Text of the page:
More more trucking tips keep coming back to ExpressTruckTax.com and be sure to share your facts about the average owner operator in the comment section below.
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Wednesday, January 4, 2017

Rookie Mistakes New Owner Operators Need To Avoid

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So, you’re thinking about becoming an owner operator and cutting ties with your dumb jerk of a manager for the freedom of the open road in your own truck? Well, at least you’re doing one thing right, by putting some actual thought into it. It’s a big step and can sink your finances pretty quickly if you make the wrong moves. Let us help you out by sharing some tips about rookie mistakes to avoid.

They Don’t Run The Numbers


New owner operators will crash and burn pretty quickly if they don’t consider the costs it will take to keep themselves afloat. While you’re barreling down the road in a company truck look at all of the miles and consider the cost of gas, the cost of food, maintenance costs, repairs, and more.

Plus, can you take on more monthly payments? Part of being an owner operator is owning your own rig, and they’re expensive. You’ll also have to get insurance for your rig, and for yourself, adding two more monthly bills.

Don’t forget that hours also add up. Can you handle the longer routes? Are you prepared for overtime? Will your family understand the increase in the amount of time that you're gone on the road?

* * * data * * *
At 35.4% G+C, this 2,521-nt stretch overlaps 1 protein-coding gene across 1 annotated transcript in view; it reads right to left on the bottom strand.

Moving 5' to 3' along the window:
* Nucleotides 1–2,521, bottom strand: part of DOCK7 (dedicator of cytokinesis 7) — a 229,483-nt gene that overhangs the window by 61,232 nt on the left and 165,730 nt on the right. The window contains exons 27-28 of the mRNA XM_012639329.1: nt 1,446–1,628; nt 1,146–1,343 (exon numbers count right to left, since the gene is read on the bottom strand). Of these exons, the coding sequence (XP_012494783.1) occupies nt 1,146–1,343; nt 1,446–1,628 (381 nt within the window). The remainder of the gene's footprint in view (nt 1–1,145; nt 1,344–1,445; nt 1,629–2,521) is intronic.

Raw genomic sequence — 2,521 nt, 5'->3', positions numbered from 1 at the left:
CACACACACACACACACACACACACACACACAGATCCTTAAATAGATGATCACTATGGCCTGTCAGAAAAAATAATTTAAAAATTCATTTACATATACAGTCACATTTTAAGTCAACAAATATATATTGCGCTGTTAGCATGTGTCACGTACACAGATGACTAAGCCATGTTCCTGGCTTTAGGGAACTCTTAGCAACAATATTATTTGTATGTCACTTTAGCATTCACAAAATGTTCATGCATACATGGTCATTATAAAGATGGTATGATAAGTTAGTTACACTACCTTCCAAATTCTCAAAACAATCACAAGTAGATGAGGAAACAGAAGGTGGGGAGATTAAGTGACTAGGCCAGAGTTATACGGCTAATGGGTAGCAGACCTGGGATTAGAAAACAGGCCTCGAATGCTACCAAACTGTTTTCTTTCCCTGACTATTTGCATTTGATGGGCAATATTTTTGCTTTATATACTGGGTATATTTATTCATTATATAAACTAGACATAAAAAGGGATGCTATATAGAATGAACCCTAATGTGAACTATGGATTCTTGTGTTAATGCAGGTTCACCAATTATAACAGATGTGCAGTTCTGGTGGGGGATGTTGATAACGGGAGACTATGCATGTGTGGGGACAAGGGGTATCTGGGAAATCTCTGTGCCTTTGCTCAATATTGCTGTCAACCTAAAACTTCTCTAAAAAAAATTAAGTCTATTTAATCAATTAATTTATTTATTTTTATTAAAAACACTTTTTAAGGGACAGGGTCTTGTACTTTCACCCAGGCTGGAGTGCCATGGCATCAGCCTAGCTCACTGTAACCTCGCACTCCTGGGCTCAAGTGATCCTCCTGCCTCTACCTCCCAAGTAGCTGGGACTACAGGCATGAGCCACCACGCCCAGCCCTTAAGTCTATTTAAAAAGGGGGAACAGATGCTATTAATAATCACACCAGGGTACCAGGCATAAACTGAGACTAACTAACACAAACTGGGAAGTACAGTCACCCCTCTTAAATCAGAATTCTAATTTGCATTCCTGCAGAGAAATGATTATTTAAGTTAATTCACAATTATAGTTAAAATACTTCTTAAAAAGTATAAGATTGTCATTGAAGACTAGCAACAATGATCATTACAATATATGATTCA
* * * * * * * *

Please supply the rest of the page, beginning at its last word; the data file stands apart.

Rookies Don’t Save Money


Part of the pull of being an owner operator is having more money in your pocket, but you can’t just throw your hard earned money at a brand new bike or a fancy car. You need an emergency fund because accidents and surprises happen.

Business could get slow and you’ll need your emergency fund to pay the bills or your employees before they bail and your entire operation falls apart. Plus, we know you’ve seen your fair share of wrecks, what happens if your truck gets involved? Can you cover the major repair costs? Will your business sink if you’re without your truck for a month or more for repairs? 

New Guys Waste Down Time


New guys like to take breaks. They don’t take advantage of downtime to plan and prep for their next drop offs, pick ups or loads. When you’re hanging out at a dock during an unload it’s tempting to catch up on phone games like Clash of Clans or browse social media, but you could be cleaning or maintaining your truck.

Doing simple tasks during your down time will save you time during your days off. Clear out your fast food trash, attend to spills, and clean up sticky messes to keep your cab neat and clean. Put on your oil suit and go under the cab for a little maintenance. Plan out your next route, complete with food stops. It only takes a little less goofing off to be an efficient planner for your business. 

Tenderfoots Buy New Trucks


Now a big part of being an owner operator is choosing your truck. You get to pick it with all of its glory. New guys often go for a brand spanking new rig with all the bells and whistles. They don’t consider the big monthly payments and insurance costs that come with new trucks.

Starting off in a used truck helps you squirrel away a lot of money with cheaper down payments and cheaper monthly rates. Plus, if you discover that being an owner operator isn’t your thing then used trucks often have a better turn around rates for your wallet. When the time is right and your finances are in order you can upgrade to a brand new truck. 

They Skip Out on Regular Maintenance


Maybe your used rig isn’t the best, but it’s yours. You’ll love it as your firstborn. Why make unnecessary costs of upgrading to a new truck too soon? Get the most miles out of your truck by getting in the habit of doing routine maintenance. Get the tires rotated, get the oil changed, replace the bests and spark plugs so your rig can keep on trucking.